|Publication number||US5533393 A|
|Application number||US 08/372,577|
|Publication date||Jul 9, 1996|
|Filing date||Jan 13, 1995|
|Priority date||Jan 13, 1995|
|Publication number||08372577, 372577, US 5533393 A, US 5533393A, US-A-5533393, US5533393 A, US5533393A|
|Inventors||Ulrich Bonne, Nobuaki Honda, David Kubisiak, Thomas R. Ohnstein|
|Original Assignee||Honeywell Inc.|
|Export Citation||BiBTeX, EndNote, RefMan|
|Patent Citations (33), Non-Patent Citations (4), Referenced by (36), Classifications (16), Legal Events (4)|
|External Links: USPTO, USPTO Assignment, Espacenet|
I. Field of the Invention
The present invention relates generally to dew point or humidity sensing and, more particularly, to dew point sensing using hydrophilic alkali metal salts in a heated equilibrium mode. The invention provides an improved, inexpensive, miniaturized, quick-response, dew point or humidity sensor characterized by long-term salt stability and low power consumption.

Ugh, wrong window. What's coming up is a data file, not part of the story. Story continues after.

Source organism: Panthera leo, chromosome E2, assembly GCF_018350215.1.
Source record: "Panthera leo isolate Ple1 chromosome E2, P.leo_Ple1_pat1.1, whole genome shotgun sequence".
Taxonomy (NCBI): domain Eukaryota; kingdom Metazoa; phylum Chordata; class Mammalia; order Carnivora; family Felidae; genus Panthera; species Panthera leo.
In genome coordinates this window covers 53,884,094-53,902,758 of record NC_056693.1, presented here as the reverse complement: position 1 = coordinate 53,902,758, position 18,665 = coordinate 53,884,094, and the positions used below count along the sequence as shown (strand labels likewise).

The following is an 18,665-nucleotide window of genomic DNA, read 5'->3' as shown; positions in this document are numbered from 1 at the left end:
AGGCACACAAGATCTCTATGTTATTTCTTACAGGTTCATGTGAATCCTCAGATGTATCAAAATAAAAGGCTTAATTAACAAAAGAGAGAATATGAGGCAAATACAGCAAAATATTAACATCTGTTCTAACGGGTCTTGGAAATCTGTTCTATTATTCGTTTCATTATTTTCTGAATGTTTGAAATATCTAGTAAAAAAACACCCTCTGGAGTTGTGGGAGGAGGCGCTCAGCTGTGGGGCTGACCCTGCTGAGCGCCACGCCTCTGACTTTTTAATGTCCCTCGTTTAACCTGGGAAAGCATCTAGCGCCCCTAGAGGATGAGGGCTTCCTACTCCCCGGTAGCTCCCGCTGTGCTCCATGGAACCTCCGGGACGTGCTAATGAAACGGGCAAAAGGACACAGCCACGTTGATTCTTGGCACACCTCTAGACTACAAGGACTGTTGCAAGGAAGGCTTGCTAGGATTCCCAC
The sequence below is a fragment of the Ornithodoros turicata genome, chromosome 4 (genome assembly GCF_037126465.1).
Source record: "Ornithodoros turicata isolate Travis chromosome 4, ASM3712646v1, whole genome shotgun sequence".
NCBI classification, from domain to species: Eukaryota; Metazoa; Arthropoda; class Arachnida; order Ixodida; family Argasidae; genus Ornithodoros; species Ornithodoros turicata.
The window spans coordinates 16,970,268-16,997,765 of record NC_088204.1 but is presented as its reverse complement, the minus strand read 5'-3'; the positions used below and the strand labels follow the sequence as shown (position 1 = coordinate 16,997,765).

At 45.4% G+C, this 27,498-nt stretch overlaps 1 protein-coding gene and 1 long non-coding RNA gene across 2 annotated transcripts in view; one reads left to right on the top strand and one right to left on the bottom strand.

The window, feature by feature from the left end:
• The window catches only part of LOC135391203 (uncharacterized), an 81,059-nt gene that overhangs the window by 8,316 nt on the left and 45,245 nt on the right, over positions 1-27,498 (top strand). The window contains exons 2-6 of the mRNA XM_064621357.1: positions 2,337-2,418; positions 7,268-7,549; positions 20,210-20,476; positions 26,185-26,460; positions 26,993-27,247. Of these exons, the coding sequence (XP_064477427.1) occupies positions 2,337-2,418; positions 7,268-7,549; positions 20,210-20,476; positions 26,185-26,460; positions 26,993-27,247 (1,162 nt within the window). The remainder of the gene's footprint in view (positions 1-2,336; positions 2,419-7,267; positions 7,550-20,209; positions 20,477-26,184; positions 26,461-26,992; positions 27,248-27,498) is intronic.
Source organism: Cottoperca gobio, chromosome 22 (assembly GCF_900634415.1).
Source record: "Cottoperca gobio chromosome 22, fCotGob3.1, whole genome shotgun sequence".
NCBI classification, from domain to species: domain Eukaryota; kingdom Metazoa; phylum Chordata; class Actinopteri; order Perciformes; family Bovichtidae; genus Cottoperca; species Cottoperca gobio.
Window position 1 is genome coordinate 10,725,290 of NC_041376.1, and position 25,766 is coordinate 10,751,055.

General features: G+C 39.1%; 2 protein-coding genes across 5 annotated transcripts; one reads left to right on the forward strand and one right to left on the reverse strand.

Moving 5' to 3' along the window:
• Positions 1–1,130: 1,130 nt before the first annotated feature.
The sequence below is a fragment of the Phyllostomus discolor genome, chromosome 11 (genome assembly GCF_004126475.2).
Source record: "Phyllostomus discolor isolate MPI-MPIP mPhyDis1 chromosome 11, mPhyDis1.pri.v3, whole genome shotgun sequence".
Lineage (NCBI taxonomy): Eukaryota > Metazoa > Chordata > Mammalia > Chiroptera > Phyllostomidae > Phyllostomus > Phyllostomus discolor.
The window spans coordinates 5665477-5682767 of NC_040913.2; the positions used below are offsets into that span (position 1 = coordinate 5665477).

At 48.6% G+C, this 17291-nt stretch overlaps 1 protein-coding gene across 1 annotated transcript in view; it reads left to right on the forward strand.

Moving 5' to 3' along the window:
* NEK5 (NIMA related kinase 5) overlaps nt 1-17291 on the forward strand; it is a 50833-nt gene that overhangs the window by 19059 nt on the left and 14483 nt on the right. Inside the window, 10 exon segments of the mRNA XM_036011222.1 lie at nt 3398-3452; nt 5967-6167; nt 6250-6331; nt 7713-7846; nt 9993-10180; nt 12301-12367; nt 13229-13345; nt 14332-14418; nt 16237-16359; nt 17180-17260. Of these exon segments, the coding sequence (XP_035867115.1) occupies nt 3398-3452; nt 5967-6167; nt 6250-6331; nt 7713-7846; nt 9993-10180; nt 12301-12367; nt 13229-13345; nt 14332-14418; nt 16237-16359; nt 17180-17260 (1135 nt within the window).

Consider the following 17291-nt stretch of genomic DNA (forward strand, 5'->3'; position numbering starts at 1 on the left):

II. Related Art
The water absorption properties of a number of hygroscopic materials including alkali metal halide salts are known and have been employed as detection mechanisms for sensing dew point for many years. Thus, it is known that changes in water content or degree of water saturation in the salt changes the conductivity of the material which can be sensed between adjacent electrodes as a function of relative humidity. This approach has been implemented mainly using lithium chloride (LiCl) as the hygroscopic material. Commercial bulk-type dew point sensors have been fabricated with LiCl and, while functional, these sensors have had several undesirable characteristics. They generally have been relatively large and bulky leading to a corresponding undesirably slow response time. Those heated directly have needed an applied voltage level that is well above the electrochemical potential of the electrolyte/metal system, which led to poor stability and to shorter service life.